Scientists have found some unexpected clues that could help explain why 51 percent of the babies born in the United States are male.
It's been a mystery why that ratio isn't 50:50, since that's what basic biology would predict. But scientists have noticed a tilted sex ratio at birth since the 17th century.
The widely held assumption is that this imbalance starts at the very moment of conception — that more males are conceived than females.
"There were a number of people who said, hold on, we don't have much business saying anything about the sex ratio at conception," says biologist Steven Orzack at the Fresh Pond Research Institute in Cambridge, Mass. "But for the most part people didn't listen to them."
Orzack, along with colleagues from Harvard, Oxford and Genzyme Genetics, decided to dig into this question. They collected information from more than 140,000 embryos that had been created in fertility clinics, along with almost 900-thousand samples from fetal screening tests like amniocentesis, and 30 million records from abortions, miscarriages and live births. Most of this data came from the U.S. and Canada, not countries like China, where parents more often abort female fetuses.
"It's the largest compilation of data for this kind of investigation that's ever been put together," Orzack says.
And they now report in the Proceedings of the National Academy of Sciences that they did not see the long-assumed difference between male and female embryos at the time of conception.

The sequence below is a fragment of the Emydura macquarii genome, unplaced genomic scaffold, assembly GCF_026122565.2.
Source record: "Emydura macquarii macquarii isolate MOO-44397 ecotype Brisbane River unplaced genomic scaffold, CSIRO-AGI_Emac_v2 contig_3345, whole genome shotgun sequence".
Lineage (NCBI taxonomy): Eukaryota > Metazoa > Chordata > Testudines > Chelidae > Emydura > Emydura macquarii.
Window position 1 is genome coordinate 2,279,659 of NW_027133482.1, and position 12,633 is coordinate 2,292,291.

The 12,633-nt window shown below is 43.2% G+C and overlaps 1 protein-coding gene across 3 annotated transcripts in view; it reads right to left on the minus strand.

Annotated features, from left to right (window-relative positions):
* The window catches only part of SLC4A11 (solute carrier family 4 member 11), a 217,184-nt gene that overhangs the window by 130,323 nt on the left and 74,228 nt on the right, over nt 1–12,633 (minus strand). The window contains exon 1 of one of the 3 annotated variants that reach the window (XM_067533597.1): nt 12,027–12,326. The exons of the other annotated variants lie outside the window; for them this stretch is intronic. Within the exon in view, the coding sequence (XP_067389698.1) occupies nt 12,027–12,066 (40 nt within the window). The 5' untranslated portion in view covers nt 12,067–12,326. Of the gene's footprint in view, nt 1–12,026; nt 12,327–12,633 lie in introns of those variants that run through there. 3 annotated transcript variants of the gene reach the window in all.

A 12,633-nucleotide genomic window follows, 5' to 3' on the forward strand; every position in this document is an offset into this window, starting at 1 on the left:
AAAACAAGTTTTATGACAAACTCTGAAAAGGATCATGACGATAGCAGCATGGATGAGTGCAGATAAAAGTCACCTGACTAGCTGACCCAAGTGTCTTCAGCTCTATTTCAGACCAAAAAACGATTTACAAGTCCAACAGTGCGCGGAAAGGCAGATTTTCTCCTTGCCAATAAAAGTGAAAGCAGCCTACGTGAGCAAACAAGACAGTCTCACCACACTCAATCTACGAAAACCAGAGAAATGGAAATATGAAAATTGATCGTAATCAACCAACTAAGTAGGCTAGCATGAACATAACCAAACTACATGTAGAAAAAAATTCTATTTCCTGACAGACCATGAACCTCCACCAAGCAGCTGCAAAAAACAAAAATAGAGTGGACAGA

"The best estimate we have is that it's even-steven — 50 percent males [and] 50 percent females," Orzack says.
So that must mean the skewed sex ratio at birth happens during pregnancy. Looking deeper, the researchers found that in the very first week of pregnancy, more male embryos died, possibly as a result of serious chromosomal abnormalities, which they also documented.
"When that settles out, it looks like there starts to be an excess of female mortality," Orzack says. "And in the third trimester, as has been known for a long time, there is a slight excess of male mortality."
When you put this all together it turns out, more males are born because more female fetuses are lost during pregnancy.
"That's completely opposite to what had been believed for a long time," Orzack says.
Explaining why more boys are born than girls is, of course, a catchy result. "It's always sexy to talk about sex," says Dr. Eugene Pergament, an obstetrics researcher at Northwestern University.
But he says the research's greatest contribution is that it sheds light on what's going on during early pregnancy. That's a time when scientists have very little understanding of what's happening within a developing embryo, and what external influences may be affecting its development and survival.
"I think it will eventually have greater consequences and significance in our understanding normal and abnormal human development," Pergament says.
Orzack says he's hoping all sorts of researchers can now turn his observations into insight.